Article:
The MRA between EC-USA on the other hand is the MRA with the greatestimpact and the greatest potential benefit. However, there is a significantlack of progress over the 3 year transitional period. Reasons for this areunresolved, serious 'sticking points' that may lead to a redefinition ofthe scope and the operation. The implementation seems likely to be delayedfor a minimum of two years.

Highlights of the Regulatory Affairs part of the conference were thepresentations from Arielle North, European Commission, Enterprise DG,Belgium, about the new variation regulation and the presentations of twoFDA speakers, Dr. Yuan-yuan Chiu, Director of the Center for DrugEvaluation and Research, and Benjamin England, Regulatory Counsel to theAssociate Commissioner for Regulatory Affairs, Office of RegulatoryAffairs.

Dr. Yuan-yuan Chiu presented new developments of post-approvalchanges with the focus on a new FDA initiative, a risk basedCMC-review, the Quality Risk Assessment of Approved Drugs. The aimis to reduce regulatory oversight (the CMC filing requirements) for lowrisk drugs, in detail to minimize the types of post approval CMC changesrequiring a submission of prior approval supplement of changes-beingeffected supplement, to reduce the amount of CMC information needed to bereported in annual reports to an approved application and to reduce theamount of CMC information needed to be filed in an original ANDA.

Despite (or caused by) increasing regulation for the manufacture ofAPIs and an improved API quality on one hand, there are rising risks ofcounterfeiting on the other hand as a result of the higher quality costsand the pressure to reduce prices.

Professor Schnädelbach, BfArM Germany, discussed the impact ofglobalisation and counterfeiting on Pharmacopoeias. In the last years,different cases of fraud related to minor product quality or fraudulentmislabelling of APIs or excipients caused the dead of many people. Forinstance, last year in the USA 17 people died due to Gentamicin ofinsufficient purity. This case demonstrates that the purity of an APIstill may be a matter of concern and that pharmacopoeias should providesuitable monographs and support the establishment of the suitability ofmonographs. Insufficient quality is a risk to public health.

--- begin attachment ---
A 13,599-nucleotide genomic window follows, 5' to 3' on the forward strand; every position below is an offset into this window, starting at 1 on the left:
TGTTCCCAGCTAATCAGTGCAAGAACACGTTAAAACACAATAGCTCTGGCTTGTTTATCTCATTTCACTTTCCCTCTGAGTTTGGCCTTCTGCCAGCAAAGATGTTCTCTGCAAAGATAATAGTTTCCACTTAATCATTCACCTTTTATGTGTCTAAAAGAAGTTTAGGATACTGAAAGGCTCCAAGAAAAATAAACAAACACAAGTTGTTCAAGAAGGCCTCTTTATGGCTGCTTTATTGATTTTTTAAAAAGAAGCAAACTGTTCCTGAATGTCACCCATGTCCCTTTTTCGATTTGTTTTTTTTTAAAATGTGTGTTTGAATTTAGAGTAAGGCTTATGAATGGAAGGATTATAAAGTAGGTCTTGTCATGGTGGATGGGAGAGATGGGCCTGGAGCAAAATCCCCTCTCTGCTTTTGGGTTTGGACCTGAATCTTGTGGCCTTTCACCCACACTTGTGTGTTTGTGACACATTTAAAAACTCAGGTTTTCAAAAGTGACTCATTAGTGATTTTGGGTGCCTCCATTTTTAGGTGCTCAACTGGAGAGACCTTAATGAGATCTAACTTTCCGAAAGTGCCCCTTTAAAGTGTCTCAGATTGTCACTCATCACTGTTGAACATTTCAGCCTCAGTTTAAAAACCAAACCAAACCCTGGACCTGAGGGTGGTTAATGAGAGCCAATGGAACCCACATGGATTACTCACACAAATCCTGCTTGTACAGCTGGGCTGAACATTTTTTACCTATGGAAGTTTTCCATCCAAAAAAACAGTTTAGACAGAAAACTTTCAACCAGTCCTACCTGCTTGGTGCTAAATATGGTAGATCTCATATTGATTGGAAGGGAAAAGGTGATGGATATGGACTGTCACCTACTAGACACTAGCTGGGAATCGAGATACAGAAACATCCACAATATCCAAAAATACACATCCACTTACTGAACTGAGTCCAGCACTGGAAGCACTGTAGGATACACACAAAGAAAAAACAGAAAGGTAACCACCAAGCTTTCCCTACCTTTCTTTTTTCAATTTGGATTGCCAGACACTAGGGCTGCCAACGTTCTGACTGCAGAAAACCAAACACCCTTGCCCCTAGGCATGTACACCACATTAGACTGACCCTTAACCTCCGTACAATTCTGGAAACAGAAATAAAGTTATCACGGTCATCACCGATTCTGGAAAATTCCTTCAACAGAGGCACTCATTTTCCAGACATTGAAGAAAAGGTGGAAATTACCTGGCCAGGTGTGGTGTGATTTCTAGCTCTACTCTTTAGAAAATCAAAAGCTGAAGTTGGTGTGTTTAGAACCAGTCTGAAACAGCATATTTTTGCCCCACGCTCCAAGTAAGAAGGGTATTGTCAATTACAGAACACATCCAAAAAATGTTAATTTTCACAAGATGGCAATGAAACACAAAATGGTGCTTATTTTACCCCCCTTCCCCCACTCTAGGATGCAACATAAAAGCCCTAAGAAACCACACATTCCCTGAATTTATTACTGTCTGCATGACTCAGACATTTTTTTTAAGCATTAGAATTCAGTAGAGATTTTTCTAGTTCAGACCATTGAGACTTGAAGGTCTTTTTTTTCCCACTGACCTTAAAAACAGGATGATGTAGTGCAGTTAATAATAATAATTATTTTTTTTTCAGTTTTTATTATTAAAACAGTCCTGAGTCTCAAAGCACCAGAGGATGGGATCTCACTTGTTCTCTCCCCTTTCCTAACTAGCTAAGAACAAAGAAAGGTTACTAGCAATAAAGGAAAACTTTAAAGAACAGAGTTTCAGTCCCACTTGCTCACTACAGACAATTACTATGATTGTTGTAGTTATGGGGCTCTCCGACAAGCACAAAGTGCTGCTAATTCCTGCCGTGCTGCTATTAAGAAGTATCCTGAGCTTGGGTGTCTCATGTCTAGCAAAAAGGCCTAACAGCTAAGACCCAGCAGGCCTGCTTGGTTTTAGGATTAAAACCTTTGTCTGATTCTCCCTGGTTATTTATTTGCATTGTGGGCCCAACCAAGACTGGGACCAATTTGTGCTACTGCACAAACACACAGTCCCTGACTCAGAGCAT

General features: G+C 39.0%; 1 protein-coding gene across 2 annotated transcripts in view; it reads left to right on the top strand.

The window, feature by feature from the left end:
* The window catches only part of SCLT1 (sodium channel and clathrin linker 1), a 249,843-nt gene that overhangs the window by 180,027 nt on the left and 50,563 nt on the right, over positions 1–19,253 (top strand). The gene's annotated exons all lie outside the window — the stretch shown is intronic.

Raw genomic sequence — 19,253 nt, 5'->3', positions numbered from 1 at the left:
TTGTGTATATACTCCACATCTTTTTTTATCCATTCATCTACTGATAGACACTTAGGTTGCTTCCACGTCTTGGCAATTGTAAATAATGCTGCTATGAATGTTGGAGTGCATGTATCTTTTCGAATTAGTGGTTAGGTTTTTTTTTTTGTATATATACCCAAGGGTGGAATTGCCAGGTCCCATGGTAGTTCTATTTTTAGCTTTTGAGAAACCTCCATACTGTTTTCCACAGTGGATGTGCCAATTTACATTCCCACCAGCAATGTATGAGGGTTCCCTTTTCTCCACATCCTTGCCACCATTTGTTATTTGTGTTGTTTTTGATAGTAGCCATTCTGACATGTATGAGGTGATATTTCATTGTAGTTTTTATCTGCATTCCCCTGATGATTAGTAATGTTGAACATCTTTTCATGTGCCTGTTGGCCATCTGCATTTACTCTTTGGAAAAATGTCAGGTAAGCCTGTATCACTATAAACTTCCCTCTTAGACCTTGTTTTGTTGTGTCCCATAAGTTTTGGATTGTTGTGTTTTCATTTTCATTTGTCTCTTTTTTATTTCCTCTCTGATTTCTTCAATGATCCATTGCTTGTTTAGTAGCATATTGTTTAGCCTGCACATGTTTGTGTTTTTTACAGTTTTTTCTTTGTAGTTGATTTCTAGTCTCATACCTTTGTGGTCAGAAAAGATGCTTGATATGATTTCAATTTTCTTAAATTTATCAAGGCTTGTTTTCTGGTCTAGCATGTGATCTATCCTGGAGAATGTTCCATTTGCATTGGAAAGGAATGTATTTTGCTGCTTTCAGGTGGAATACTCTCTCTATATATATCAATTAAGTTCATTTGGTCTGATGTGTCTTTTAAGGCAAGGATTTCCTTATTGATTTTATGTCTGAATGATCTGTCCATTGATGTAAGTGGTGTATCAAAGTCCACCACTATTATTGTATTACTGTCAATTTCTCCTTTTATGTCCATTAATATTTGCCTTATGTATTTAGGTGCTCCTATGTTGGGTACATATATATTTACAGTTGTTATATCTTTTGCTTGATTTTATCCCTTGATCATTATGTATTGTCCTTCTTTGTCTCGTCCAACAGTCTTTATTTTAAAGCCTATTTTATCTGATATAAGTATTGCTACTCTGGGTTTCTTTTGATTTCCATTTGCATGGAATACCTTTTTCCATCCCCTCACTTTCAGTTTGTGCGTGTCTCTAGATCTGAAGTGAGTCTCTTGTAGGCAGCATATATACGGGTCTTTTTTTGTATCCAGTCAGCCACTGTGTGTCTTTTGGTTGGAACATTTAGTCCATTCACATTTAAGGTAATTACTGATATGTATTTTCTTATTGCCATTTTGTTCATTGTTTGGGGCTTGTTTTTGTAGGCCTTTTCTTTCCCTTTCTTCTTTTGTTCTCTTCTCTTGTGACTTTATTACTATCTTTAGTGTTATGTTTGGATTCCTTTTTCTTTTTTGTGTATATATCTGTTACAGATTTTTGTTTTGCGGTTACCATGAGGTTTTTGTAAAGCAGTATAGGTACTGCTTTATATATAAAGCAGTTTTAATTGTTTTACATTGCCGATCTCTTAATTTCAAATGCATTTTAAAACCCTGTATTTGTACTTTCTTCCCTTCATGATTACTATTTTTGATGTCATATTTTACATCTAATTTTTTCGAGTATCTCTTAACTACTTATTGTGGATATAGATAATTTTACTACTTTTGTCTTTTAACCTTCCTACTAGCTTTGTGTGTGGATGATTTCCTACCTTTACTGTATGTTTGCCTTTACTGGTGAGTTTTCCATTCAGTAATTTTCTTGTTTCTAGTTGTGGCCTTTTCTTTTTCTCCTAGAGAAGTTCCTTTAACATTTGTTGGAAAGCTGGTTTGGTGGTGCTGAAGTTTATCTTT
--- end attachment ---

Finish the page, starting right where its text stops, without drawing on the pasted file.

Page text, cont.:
Benjamin England, FDA, presented the new FDA initiative to combatcounterfeiting. At October 2, 2000, FDA issued guidance in ImportAlert 66-66 addressing APIs that are of the type that require a new drugapplication for manufacture of a finished product, but for which eitherthe end user has not filed an application identifying the foreign supplierof the API as a source, or the foreign supplier has not been inspected byFDA. Meanwhile Revisions to Import Alert 66-66 includes compoundingpharmacy, over-the-counter products, research, pre-launch batches, andclinical IND applications. The office of Regulatory Affairs (ORA) isanticipating using the revisions to return to an audit stance for importedAPIs.

ORA and CDER have committed resources for Fiscal Year 2002 (beginningOctober 1) to perform a joint survey of imported APIs. The aim is toevaluate quality and authenticity. Finally, Benjamin England stated that'(…) any result that encourages a counterfeiter to counterfeit someoneelse's product is a measurement of success (…)'.

To sum up, the 4th CEFIC/APIC Conference on APIs gave aninteresting insight into hot topics of questions arising with theimplementation of GMP for APIs. The complete conference documentation ofthe 4th CEFIC/APIC Conference on APIs can be bought at CONCEPTHEIDELBERG.

Writer:
Dr Barbara Jentges, 
CONCEPT HEIDELBERG